Wednesday, 30 July 2014

Rationalising my Social Media Presence

I'm very enthusiastic about social media, and I author several other blogs.  However, they're not all equally active.  At the same time, though, they all represent different aspects of me. blog is going to be my main personal blog from now on.  Anything relating to my Scottish music research, or continuing professional development, will have its own place there, so, and will become dormant.

The successful performing arts blog,, which I author for the Whittaker Library at the Royal Conservatoire of Scotland will, of course, be unaffected.  You'll recognise my blogging "voice", but it's done in my daytime professional capacity.

I'll maintain my page - it's not a blog, and I think it's worthwhile - but I intend to do a radical pruning of my LinkedIn pages.  They are beginning to look cluttered
I can also be found tweeting @Karenmca. However, I generally use Facebook only for family and close friends. That's my personal choice.

Monday, 10 March 2014

More Piracy? Not this time, sadly.

I borrowed a book from Glasgow University Library, intrigued by mention of piracy amongst Scottish and Irish book 'publishers' and booksellers.  At first glance, it didn't have much relevance for my musical interests, but a couple of names popped out at me, in the final chapter.  A man whom I thought sold music in Glasgow, popping up as schoolmaster and handler of pirated goods, in Saltcoats?  Can this be?  

So I read the chapter.  My hopes were dashed.  'My' Glasgow music seller was dead a year before the last mention of the Saltcoats teacher-turned-bookseller who handled pirated books brought over from Ireland.  Bang goes a theory!

Tuesday, 18 February 2014

22 February 1764 - Song Collector Alexander Campbell's 250th Birthday!


born 22.2.1764 

I've written and talked and blogged about Alexander Campbell so much over the past eight or nine years that I hardly need to go over his biography again today.  However, it would be shabby not to mention his 250th birthday on Saturday 22nd February.  His was a fascinating life. He dabbled in many things, and didn't achieve particular greatness, but he left a pile of published writings and Scottish music.  

To celebrate his birthday, he surely merits a cake. And perhaps a cognac, since I know he appreciated good cognac!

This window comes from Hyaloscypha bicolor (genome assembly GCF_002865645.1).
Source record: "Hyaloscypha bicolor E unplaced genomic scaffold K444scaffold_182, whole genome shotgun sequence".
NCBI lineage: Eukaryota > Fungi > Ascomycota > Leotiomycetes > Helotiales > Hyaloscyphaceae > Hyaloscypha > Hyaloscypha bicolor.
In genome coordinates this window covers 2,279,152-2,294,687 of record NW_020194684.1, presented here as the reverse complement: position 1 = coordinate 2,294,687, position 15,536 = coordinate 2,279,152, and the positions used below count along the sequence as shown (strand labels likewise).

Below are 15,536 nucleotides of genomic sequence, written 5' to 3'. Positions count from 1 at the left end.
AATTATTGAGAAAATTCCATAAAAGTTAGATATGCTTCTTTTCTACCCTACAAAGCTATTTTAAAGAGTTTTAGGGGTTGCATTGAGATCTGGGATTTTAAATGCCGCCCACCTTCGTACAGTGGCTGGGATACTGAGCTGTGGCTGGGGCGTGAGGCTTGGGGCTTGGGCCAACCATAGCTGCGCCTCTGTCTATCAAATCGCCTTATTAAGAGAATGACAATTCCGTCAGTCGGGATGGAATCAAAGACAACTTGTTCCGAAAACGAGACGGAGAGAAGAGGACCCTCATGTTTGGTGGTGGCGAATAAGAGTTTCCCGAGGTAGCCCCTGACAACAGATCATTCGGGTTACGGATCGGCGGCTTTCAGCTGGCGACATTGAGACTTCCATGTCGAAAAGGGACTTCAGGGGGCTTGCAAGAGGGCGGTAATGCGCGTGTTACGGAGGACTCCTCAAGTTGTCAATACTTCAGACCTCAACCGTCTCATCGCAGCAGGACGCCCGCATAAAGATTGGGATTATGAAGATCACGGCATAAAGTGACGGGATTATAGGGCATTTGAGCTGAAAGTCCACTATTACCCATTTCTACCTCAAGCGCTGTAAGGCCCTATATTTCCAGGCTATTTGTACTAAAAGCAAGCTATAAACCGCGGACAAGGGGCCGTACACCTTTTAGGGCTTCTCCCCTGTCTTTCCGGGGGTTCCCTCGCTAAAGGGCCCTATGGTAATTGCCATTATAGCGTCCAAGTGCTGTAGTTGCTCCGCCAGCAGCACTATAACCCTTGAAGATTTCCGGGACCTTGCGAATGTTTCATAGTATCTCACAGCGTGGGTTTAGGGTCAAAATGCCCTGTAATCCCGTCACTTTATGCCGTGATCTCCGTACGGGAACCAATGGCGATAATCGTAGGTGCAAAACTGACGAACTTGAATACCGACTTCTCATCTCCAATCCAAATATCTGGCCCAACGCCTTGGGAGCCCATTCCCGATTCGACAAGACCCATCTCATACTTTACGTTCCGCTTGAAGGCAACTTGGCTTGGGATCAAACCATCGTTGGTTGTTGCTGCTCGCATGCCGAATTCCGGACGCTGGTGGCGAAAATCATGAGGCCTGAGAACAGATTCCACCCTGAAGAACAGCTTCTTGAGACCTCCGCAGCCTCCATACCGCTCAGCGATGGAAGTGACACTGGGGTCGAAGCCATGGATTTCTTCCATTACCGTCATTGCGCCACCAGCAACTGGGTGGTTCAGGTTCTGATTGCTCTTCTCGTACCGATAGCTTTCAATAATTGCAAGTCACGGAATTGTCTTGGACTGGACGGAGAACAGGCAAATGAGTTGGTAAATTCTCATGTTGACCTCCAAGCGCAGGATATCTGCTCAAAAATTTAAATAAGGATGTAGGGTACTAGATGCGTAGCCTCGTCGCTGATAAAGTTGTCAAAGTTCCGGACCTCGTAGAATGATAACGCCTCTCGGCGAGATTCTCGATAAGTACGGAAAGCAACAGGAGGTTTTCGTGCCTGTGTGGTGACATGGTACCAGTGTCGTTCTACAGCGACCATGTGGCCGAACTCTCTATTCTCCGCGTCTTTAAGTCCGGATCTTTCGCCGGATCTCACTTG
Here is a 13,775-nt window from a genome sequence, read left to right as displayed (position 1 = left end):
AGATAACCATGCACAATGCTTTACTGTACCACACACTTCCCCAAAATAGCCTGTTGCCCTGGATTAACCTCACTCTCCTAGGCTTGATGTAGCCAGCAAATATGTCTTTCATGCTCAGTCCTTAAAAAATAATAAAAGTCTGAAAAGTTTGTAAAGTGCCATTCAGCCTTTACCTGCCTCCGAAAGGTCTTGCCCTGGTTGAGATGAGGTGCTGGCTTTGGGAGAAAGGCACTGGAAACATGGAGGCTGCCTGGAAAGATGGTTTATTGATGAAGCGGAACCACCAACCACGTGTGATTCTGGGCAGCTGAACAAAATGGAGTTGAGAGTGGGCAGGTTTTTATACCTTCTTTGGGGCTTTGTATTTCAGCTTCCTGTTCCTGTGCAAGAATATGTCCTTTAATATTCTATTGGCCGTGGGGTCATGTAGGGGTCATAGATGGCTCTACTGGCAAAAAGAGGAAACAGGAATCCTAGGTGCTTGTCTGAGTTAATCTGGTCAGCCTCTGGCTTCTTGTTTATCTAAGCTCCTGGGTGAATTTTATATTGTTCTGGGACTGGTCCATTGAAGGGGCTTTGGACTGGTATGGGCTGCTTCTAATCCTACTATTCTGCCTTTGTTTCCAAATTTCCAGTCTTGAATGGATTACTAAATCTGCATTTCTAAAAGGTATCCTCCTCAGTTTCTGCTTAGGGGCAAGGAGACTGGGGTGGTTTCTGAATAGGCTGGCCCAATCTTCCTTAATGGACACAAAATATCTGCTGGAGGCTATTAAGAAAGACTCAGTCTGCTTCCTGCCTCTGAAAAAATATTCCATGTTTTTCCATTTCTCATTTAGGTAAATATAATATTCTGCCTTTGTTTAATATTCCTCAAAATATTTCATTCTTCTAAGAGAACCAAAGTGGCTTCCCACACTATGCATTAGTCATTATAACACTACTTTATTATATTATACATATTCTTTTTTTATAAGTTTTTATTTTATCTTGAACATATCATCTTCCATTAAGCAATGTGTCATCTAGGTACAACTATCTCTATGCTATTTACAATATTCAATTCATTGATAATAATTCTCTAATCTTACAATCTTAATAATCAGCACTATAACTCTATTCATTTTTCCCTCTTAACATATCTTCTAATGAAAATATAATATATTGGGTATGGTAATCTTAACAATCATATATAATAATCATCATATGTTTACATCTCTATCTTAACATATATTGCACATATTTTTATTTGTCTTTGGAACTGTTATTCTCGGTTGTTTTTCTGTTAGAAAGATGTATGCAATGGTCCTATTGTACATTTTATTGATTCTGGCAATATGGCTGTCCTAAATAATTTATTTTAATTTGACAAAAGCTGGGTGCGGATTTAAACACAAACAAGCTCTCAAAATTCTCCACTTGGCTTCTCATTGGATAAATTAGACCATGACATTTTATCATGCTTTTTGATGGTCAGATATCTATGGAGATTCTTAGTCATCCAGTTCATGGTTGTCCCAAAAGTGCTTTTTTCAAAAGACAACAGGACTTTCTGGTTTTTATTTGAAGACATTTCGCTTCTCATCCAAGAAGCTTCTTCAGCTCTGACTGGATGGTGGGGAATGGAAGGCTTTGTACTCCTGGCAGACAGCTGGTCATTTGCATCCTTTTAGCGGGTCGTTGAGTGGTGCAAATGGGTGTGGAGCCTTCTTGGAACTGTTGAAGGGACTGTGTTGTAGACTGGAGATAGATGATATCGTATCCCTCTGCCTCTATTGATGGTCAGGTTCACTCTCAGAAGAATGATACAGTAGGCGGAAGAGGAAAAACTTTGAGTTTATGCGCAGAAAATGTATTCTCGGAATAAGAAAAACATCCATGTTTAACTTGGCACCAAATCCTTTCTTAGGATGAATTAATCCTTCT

You can read about Campbell at length in my book, Our Ancient National Airs: Scottish Song Collecting from the Enlightenment to the Romantic Era.  You'll also find further writing on my pages.

I arranged some of his songs from Albyn's Anthology for my book-launch, and I have since been fortunate enough to get some good recordings of the pieces by a Cambridge saxophone ensemble called Saxual Healing:-
Jo Currie's book, Mull: the Island and its People, contains a big chunk from Campbell's Hebridean song-collecting diary (the time he spent on Mull, specifically) - I warmly commend it to you.

Thursday, 16 January 2014

Thirty Favourite Scots Songs untainted by the Caledonian Muse

Peter Thompson was a London publisher whose family business continued in St Paul's Church Yard for a number of decades in the latter part of the eighteenth century.  Around 1790, his sons Charles, Samuel and  Peter, and Ann - his very elderly widow or a daughter in law -  published two tunebooks, the Caledonian Muse and the Hibernian Muse - but never apparently did a Cambrian one.  (A shame, in my opinion, but it's a bit late to moan about that now!)

Nonetheless, I discovered they published Thirty Favourite Scots Songs in two volumes, as much as a decade before the Muses appeared.  A Thompsons catalogue listed Scots Songs, circa 1781; and for a while I wondered if these books were actually published by the Thompsons, or were just Bremner's Thirty Scots Songs, included in the Thompson's listing because they were selling copies of the Scotsman's works.  However, there are still a couple of copies of Thompson's Thirty Favourite Scots Songs extant, so I went to see the set at the British Library in London, armed with a print-out from the Eighteenth Century Collections Online of Bremner's more famous collection for comparison. 

Why call a train a "sleeper", if you don't get a good night's sleep in it? Something of a misnomer in my opinion!  Still, I arrived in time to head for St Paul's Churchyard for my breakfast - St Paul's looked gorgeous at daybreak and then clothed in golden sunlight - probably better than the view enjoyed by the Thompsons, for James Raven (p.55, 'Constructing Bookscapes', in Mappa Mundi,ed. Jacqueline Murray, 2001) reports that in 1785, as William West looked back from Blackfriar's Bridge, he 'could only just perceive St Paul's with its dome towering amid the smoke and fog that surrounded it'.  The Churchyard was nice, too, but completely different to how it would have looked then, since the Blitz totally obliterated the buildings around St Paul's.  And as for Cheapside - if you'd brought the Thompsons by Tardis into the early 21st century, and dropped them off with their backs to St Paul's, then I doubt they'd have known where they were at all!  I had a bacon roll in Starbucks, looking appreciatively at St Paul's, then made my way back to St. Pancras.